Maritime occupations can be particularly hazardous. Your employer is obligated to minimize risk of injury on marine vessels. If you are a maritime worker who was injured on the job, you may be entitled to compensation for your damages and injuries. Our experienced maritime law attorneys can help you build and fight your case. If we don’t help you recover compensation, you owe us nothing in return.
Personal Injury Cases for Maritime Workers
Maritime law, also known as admiralty law, are legal standards for offshore situations, such as on commercial ships and other vessels. These laws overrule state laws and offer protections for workers injured while working on or near the sea.
There are several maritime laws that address personal injuries, including:
Jones Act Claims: The Jones Act is an act in maritime law that provides liability standards for seamen. Under the Jones Act, seamen are those who work on vessels that generally travel in navigable waters. Common examples of seamen include fishermen, stewards, ship cooks, engineers, deckhands, mates, and captains.
This act allows injured victims to collect compensation from their employer if they can show the employer played any role in the injury. Some examples might be spills on deck, inadequate training, or even overworking employees leading to fatigue-related or overuse injuries.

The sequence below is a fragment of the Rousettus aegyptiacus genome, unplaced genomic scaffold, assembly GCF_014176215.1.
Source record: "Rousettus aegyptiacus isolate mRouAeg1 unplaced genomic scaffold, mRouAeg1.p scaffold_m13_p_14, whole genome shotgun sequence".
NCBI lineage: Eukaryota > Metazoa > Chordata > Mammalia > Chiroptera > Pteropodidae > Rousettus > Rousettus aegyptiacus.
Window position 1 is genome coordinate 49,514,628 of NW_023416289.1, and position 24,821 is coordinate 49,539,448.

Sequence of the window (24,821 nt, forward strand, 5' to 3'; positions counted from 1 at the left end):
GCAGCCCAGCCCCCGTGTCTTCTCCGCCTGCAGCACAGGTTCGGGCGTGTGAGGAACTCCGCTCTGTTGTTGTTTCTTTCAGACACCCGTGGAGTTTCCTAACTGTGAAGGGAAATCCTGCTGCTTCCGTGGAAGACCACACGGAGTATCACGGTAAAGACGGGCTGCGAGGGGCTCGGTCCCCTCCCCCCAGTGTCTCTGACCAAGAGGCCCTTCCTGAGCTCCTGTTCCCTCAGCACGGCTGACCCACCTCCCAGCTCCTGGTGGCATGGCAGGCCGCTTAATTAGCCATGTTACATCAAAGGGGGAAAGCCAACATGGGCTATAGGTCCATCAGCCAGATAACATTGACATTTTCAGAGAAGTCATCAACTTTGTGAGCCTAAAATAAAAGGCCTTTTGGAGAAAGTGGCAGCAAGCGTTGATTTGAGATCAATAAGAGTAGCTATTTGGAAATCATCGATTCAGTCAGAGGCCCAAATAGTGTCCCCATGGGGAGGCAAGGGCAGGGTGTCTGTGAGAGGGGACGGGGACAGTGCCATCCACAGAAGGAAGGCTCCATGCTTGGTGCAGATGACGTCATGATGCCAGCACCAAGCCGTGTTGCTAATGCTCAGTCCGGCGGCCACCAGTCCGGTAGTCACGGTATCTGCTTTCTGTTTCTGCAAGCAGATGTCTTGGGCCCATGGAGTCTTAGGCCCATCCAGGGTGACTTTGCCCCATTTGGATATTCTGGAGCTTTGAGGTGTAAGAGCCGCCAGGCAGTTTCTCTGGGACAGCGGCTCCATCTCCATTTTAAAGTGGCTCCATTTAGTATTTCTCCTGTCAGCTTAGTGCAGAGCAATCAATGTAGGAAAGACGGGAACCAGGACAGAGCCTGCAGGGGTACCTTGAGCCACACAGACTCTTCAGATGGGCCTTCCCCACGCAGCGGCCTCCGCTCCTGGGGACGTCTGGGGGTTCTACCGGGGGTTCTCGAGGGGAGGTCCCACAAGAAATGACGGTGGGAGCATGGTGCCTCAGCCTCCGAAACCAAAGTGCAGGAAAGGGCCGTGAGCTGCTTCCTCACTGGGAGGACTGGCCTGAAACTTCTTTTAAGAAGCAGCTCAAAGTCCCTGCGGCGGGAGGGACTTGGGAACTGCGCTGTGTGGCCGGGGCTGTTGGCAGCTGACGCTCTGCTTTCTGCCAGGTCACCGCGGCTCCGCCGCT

Unseaworthiness Claims: An unseaworthiness claim is a claim you bring against your employer for not maintaining seaworthy conditions aboard a vessel. These claims require you as the plaintiff to prove that your injuries were the result of unsafe conditions on the vessel, such as poorly maintained equipment or tools. In these claims, workers must show that the employer’s negligence of unseaworthy conditions caused their injuries.
Longshore & Harbor Workers’ Compensation Act (LHWCA): The Longshore Act covers workers who work in maritime occupations but are not “master or member of a crew of a vessel.” Some common examples of workers who may be covered under the LHWCA include dock workers, harbor construction workers, longshore workers, oil rig workers, and ship repairers.
This act is similar to the Jones Act, as it provides legal recourse for workers injured on the job. It is a form of workers’ compensation that provides the worker with 66.66% of their wages during recovery. It also provides for compensation for permanent injuries or disabilities and familial compensation for wrongful deaths for maritime workers.
If you are a maritime worker who was injured on the job, or if your employer violated maritime workers’ compensation regulations, you may have a personal injury case against your employer to seek compensation for your damages and injuries.
Maritime Injury Attorneys
- Medical costs
- Future medical care
- Lost wages
- Lost earning capacity
- Pain and suffering
- Mental anguish